Clinically, we often keep a list of relevant clinical conditions for a patient that help us frame the patient from a clinical perspective. For example, here are three very different people (clinically speaking):
- 49 year-old male with type 2 diabetes mellitus, hypertension, and history of stroke
- 47 year-old female with active pregnancy, chronic cough, mild intermittent asthma, and history of depression
- 48 year-old with no significant past medical history
Historically, we referred to a “Problem List” to keep a list of relevant medical issues for a patient. Over the past decade or more, “Problem List” was transitioned to “Condition List” since many conditions are not considered “problems” (e.g., people don’t like referring to pregnancy as a problem). So, “Condition” is referring to any medical condition that helps to define the patient’s clinical state. So, in French, if I described a patient with asthma, diabetes, and a persistent cough, you would say they have three ___________. ← that’s the word you need. In English, we fill the blank with “conditions.” Diagnosis doesn’t quite fit, since the list can contain findings and symptoms (that have not been or may never be) fully diagnosed, like “cough” or “big hairy bump on back that has been biopsied and tested and nobody knows what it is, but we want to keep an eye on it to make sure it isn’t growing over time.”
“Active” and “Inactive” or used to determine whether or not something is on the list or not. Note that something could be clinically inactive, but still clinically relevant, so may be “active” to keep it on the list. For example, “recurrent depression” may be clinically quiescent (the patient is currently depressed) for years, but important to keep in mind since it could affect which medicine you choose to treat another problem, so you may keep it “active” (on the list). On the other hand, “presbyopia” (difficulty focusing up close as we age) may be chronically true for the patient, but deemed clinically significant so made “inactive” to get it off the list.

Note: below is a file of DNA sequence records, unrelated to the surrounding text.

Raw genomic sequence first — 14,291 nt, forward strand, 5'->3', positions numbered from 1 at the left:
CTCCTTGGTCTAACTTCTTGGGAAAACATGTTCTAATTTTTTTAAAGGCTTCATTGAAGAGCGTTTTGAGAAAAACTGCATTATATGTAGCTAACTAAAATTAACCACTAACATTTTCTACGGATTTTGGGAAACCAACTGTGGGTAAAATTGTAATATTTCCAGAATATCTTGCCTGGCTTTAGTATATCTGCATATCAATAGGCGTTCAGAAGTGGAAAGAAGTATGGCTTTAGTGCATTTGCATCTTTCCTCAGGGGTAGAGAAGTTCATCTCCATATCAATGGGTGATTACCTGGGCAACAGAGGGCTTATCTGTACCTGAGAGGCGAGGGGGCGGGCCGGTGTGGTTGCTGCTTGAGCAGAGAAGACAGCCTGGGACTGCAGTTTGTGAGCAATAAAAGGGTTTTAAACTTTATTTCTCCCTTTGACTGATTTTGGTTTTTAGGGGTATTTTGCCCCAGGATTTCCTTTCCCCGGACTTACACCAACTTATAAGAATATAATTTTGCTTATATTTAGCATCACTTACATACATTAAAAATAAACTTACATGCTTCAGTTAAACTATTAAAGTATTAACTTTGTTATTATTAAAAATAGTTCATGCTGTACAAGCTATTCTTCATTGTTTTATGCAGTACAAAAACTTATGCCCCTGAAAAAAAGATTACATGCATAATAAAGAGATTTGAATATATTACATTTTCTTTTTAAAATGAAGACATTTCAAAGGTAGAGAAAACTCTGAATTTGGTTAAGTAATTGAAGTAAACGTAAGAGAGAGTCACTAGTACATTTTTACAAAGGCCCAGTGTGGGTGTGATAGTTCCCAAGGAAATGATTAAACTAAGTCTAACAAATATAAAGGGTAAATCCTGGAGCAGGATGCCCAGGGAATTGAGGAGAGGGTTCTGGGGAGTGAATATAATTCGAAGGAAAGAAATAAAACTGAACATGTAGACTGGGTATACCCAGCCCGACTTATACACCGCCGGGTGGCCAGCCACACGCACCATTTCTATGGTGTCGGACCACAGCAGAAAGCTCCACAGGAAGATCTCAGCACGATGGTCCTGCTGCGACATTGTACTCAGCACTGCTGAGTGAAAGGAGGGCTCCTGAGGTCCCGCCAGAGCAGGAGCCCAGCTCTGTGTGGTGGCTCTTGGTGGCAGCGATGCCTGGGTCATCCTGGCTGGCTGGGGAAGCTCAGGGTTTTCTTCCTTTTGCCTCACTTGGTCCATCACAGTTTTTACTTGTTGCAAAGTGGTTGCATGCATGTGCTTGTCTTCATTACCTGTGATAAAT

“History of” is used to distinguish between something that is happening now versus happened in the past. While there are many maladies that come & go and, once resolved, are no longer significant (e.g., a brief bout of diarrhea you had three years ago), some things that have resolved even years ago remain clinically significant. For example, a “History of Stroke” or “History of Psychotic Depression” may be kept on the patient’s condition list even if the condition resolved years ago, because they would influence your thoughts & actions if the patient presented today with unusual behavior.